This is just scratching the surface of what AutoHotKey can do. You can find many helpful resources on their developer’s forum and around the Web. If you regularly use other scripts that you find useful, feel free to share them in the comments.

We’ll be on the lookout for more time-saving ideas to revisit this topic in the future. In the meantime you can download the aforementioned scripts in a single executable file here to run them without AutoHotKey installed.

By saddamfazal Posted in Tips

Preview Shortened URLs and Avoid Security Threats

Today’s ubiquitous URL shorteners have seen a dramatic increase in popularity the last couple of years – much of it driven by the rise in popularity of Twitter itself. They are great for keeping character count at a minimum or to make sharing easier. Some even bring a few unique features to the table, like enabling statistics or the ability to select your own keyword, but as convenient as shorteners are they also introduce some new issues.

There’s significant variance from one service to another when it comes to uptime, for example, while on the other hand given that the process involves using an HTTP redirect there’s also thelatency issue. But perhaps more importantly is the fact that they obscure the target address and thus may be used to trick users to an unexpected destination.

This means users are susceptible to something as innocent as being rickrolled to potentially much more harmful exposure, like being redirected to scamming websites or malware-ridden pages. Fortunately, there are several ways to peek behind a shortened URL to see exactly where the link will take you before clicking it, so let’s take a quick look at a few of them.


Checking short URLs manually

All major URL shortening services offer an option to preview what’s behind their links, so you can know exactly what you are visiting and thus avoid surprises. Shortening services bit.ly and Google’s own goo.gl, for example, will show you additional stuff like total clicks, a QR code, shares on social networking sites and the fully expanded URL, simply by appending a plus sign at the end of the shortened address (http://bit.ly/gULvsR+).


Is.gd does the same thing by adding a hyphen at the end of the URL (http://is.gd/jatQq-), while on TinyURL you can see where the link leads by prefixing the word “preview” to the front of the URL (http://preview.tinyurl.com/32jre2o). These are the most commonly used services but a more comprehensive list can be found here.

Unfortunately not all services offer the ability to preview the original address before visiting it. If someone else sends you a shortened link from one of these sites and you want to preview it, you may still be able to do so using a third-party service. ExpandMyURL.com and LongURL offer this functionality.


Automating the process: Browser add-ons and bookmarklets

The above options are fine for checking the occasional link but when you’re dealing with shortened URLs on a regular basis it’s better to automate this process rather than editing links manually or copying them to another website. Firefox users can save a lot of time through a simple extension.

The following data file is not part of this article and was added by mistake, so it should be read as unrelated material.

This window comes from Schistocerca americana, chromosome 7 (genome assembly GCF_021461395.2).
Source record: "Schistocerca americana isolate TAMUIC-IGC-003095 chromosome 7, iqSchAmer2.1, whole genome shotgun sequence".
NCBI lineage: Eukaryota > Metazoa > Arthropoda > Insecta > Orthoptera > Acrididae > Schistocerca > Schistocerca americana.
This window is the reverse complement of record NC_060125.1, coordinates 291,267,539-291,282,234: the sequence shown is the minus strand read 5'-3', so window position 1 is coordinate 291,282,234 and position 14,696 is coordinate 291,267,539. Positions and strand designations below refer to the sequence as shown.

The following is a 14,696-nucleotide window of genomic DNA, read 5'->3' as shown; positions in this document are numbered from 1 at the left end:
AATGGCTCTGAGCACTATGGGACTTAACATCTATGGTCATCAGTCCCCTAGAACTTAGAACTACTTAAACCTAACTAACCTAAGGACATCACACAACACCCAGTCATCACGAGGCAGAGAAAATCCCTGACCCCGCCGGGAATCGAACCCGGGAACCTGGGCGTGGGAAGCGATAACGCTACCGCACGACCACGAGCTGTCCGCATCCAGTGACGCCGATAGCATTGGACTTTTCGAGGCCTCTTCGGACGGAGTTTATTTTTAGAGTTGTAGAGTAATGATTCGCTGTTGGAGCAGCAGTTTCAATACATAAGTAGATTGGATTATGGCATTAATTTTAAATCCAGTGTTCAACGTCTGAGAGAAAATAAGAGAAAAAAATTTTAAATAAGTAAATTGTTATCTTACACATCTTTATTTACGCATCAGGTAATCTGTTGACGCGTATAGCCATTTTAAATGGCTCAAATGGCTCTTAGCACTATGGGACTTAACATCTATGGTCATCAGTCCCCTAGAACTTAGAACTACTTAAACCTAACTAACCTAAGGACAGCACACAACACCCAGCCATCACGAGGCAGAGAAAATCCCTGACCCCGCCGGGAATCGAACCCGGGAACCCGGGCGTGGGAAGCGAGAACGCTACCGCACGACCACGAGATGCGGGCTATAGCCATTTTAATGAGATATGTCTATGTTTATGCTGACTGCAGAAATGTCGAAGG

Bit.ly offers its own service-specific add-on but if you want to cover the full spectrum of URL shorteners get the one provided by Long URL Please.


Google Chrome also has two extensions available that expand shortened URLs (as suggested by readers – thanks!). Or in case Opera is your favorite poison, look here.

Links will be automatically replaced with their original address but keeping the same number of characters.

Users of other browsers can get the same functionality by installing the Long URL Please orExpand My Url bookmarklet.

Simply drag one of the previous links to your bookmarks bar and clicking them will replace any short links in the active page with their original address while keeping the same number of characters.

By saddamfazal Posted in Tips

Customize the Firefox 4 Interface With a Few Simple Tweaks

Firefox 4 is expected to bring one of the most significant stylistic overhauls that the browser has undertaken since the initial transition from the old Mozilla suite.

Although the final release is still a few weeks away, we’ve already had a taste of its look and feel thanks to the eight betas pushed out so far. Firefox 4’s UI is simplistic and streamlined but it has also drawn criticism for dropping elements like page titles in the title bar or simply for being too “Chrome-like.”


Make that ugly orange menu button movable and more

Let’s start with the obvious. Firefox 4 UI Fixer is a handy add-on that introduces several interesting modifications to the browser’s user interface, including the option to move the orange Firefox menu button so that the page title is displayed again, or restoring the “New Tab” option to tab context menu.

It also allows you to move status bar icons from extensions to any location, which can be especially useful if you only use a handful of extensions and hate to see all that wasted space from the add-on bar at the bottom of your screen. Simply relocate those icons next to the awesome bar, for example.